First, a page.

Like the man from the
who began speaking about male–female equality only to follow it with “men have a degree over women,” there is no simple mechanism to correct the self-contradiction. It’s a set-up. While actual inequality cannot be corrected by language alone, at least examining the language used to create imbalance is useful in proposing a theory to create and sustain balance. The following theoretical question motivated my search: how can relations between women and men be maintained along a horizontal axis of equality and reciprocity?

Only a few of the most arrogant Muslim men would openly express their underlying belief that men are and must remain superior to women. Instead it is more common to contribute to the victimization of women and other men by the ambiguity of double-talk. In the end, it is also intended to impress upon the woman that if she is truly Muslim, she must remain satisfied with her rightful status – even if actually second-class. The use of the word “equal” in accordance with a definition that keeps men superior simultaneously confirms male superiority and silences analysis and opposition.

“Islam” among neo-traditionalists, neo-conservatives, extremists, and some Islamists
is selective use of primary sources and the Muslim intel- lectual legacy for the purpose of exclusion. Islamist discussion of the

vertical rhetoric of equality extensively employs the word complementarity. Each person, male or female, plays significant yet gender-specific roles. All roles are necessary and good; however, their distinctions must remain beneficial to each other only within the stasis of particular determinations of “natural complementarity.” This is tantamount to saying that women’s

What’s in a Name?

roles complement men’s nature. This is not only harmonious and organic, such thinking asserts, it is divine. But such complementarity has an unequal power dimension. A woman can complement a man like a tie complements a suit. The relative value of men’s roles and women’s roles in this fixed system says nothing about values attributed to those roles in the larger context of gender relations in family, community, and ultimately in geo- politics. It rhetorically and actually constructs an unequal relationship which, if disrupted, destroys something inherent to “Islam.” Thus com- plementarity discourse is a direct by-product of double-talk. While positively stressing relationships, it keeps their inequality central, by evalu- ating each player on a separate and unequal standard, leaving the relative power and privilege to men and male roles. It further concludes with the consequence and significance of the relationship as a whole by establishing it as fundamental to family bonds and community continuity. Particular roles played by members in the family are unevaluated, especially women’s morally voluntary contributions as nurturers and care-takers. Women continue with the double burden of supporting men’s autonomy as a means for honor in the patriarchal family.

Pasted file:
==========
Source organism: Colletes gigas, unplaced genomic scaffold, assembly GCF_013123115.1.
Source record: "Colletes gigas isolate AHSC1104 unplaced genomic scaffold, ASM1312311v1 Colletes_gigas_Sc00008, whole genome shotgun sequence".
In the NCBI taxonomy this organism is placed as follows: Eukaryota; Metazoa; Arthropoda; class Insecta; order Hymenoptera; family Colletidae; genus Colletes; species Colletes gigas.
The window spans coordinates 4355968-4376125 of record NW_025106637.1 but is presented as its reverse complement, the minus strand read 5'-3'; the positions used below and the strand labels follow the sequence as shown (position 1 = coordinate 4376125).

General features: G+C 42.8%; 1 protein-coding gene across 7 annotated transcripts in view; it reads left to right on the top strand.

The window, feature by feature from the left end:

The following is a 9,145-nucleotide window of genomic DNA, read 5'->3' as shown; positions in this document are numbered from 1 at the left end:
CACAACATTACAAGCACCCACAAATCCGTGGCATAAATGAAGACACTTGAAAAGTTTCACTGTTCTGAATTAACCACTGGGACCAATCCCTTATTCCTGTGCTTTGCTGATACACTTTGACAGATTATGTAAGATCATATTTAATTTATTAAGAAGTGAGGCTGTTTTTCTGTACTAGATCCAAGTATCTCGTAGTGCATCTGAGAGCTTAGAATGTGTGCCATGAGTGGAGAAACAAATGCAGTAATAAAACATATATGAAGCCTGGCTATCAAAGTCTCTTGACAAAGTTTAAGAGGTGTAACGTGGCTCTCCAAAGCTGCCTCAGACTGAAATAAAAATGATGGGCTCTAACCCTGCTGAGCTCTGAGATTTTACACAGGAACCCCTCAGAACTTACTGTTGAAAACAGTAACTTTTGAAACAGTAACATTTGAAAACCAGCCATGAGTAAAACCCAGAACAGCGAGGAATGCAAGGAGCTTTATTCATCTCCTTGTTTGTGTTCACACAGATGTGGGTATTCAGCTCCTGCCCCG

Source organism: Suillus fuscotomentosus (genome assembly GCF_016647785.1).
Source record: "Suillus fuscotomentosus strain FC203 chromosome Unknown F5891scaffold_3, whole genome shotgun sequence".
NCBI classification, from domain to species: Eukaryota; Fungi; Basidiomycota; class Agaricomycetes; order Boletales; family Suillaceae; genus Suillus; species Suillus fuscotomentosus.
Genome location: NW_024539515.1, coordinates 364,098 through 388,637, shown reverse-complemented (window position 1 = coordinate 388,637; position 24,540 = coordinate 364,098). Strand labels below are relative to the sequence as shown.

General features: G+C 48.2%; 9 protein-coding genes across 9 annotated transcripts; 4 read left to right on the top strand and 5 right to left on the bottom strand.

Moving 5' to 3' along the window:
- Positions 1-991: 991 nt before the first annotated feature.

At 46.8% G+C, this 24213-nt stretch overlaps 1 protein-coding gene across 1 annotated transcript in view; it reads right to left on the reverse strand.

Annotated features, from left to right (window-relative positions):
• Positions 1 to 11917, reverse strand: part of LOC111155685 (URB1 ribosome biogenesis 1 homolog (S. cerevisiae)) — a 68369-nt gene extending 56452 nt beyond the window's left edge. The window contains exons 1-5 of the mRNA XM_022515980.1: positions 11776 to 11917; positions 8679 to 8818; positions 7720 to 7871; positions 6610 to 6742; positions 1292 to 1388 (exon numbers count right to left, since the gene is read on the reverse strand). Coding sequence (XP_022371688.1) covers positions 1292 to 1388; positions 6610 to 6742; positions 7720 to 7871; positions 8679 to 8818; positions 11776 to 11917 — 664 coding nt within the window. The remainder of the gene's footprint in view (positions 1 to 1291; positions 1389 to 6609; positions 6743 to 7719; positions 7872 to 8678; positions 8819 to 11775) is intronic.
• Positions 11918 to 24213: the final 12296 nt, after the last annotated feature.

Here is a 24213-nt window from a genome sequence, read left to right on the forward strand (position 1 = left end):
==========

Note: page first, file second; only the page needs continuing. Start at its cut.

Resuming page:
No matter how Islam is defined, its foundation is
. More than mere monotheism, the many nuances of
have been and continue to be subjects of Islamic discourses.
In unique ways, many modern

Muslim thinkers have also contributed toward a greater understanding of the significance of
as a major cornerstone of Islamic reform.
Yet all articulations point toward the same essence.
is the operating

principle of equilibrium and cosmic harmony. It operates between the

metaphysical and physical realities of

the created

universe, as well as

within them both. On a theological level,
relates to the transcendent and yet immanent divinity or ultimate reality, the “unicity” of Allah. Allah is not only one and unique, Allah is uniform, and unites existing multi- plicities or seeming dualities in both the corporeal and the metaphysical realm.

As an ethical term,
relates to relationships and developments within the social and political realm, emphasizing the unity of all human creatures beneath one Creator. If experienced as a reality in everyday Islamic terms, humanity would be a single global community without distinction for reasons of race, class, gender, religious tradition, national origin, sexual orientation or other arbitrary, voluntary, and involuntary

aspects of


distinction. Their only distinction would be on the


is moral consciousness, not accessible to

28 inside the gender jihad

external human judgment, although I will show that external results or consequences are palpable.

Because of
Islam exists along the lines of the irrefutable and unconditional notion of Allah’s oneness. Indeed the Qur’an states unequiv- ocally that
sins can be forgiven, except
(the opposite of
) (4:116). God is not only one. God is indivisible. By means of indivisibility God acts upon all creation to bring peace, harmony, and unity. That which emanates from Allah participates in this unity. Ultimate separation between creature (self) and Creator (Allah) is an illusion. Separation between one person and another is literal, but metaphorically or internally an illusion, causing prejudice. Allah is one and in our true state of surrender we are all at one with Allah. Obviously, human preoccupation with their materiality keeps them from realizing, acting upon, and constructing systems to reflect their essential unity. In actuality, there is no basis for schism in the duality of “self” and “other,” since ontologically they are co-dependent according to the statement, “
min kulli shay’ khalaqnaa zawjayn

(and from all things we have created the pair) (51:49). The one cannot exist without the other, since both were integral to this Qur’anic cosmology.

Thus, the overarching concept
, or the unicity of Allah, forms a trajectory organizing Islamic social, economic, moral, spiritual, and political systems. All are under a single divine reality. Indeed, all of nature is interconnected under the rubric of
. At the transcendent level Allah is the tension that holds the opposites in juxtaposition. Opposites are the illusion of separation between self and other.

Other ways of emphasizing this mutual existence include the golden rule of reciprocity,
which has been articulated in all religious and moral

BOOK: Inside the Gender Jihad: Women's Reform in Islam
8.43Mb size Format: txt, pdf, ePub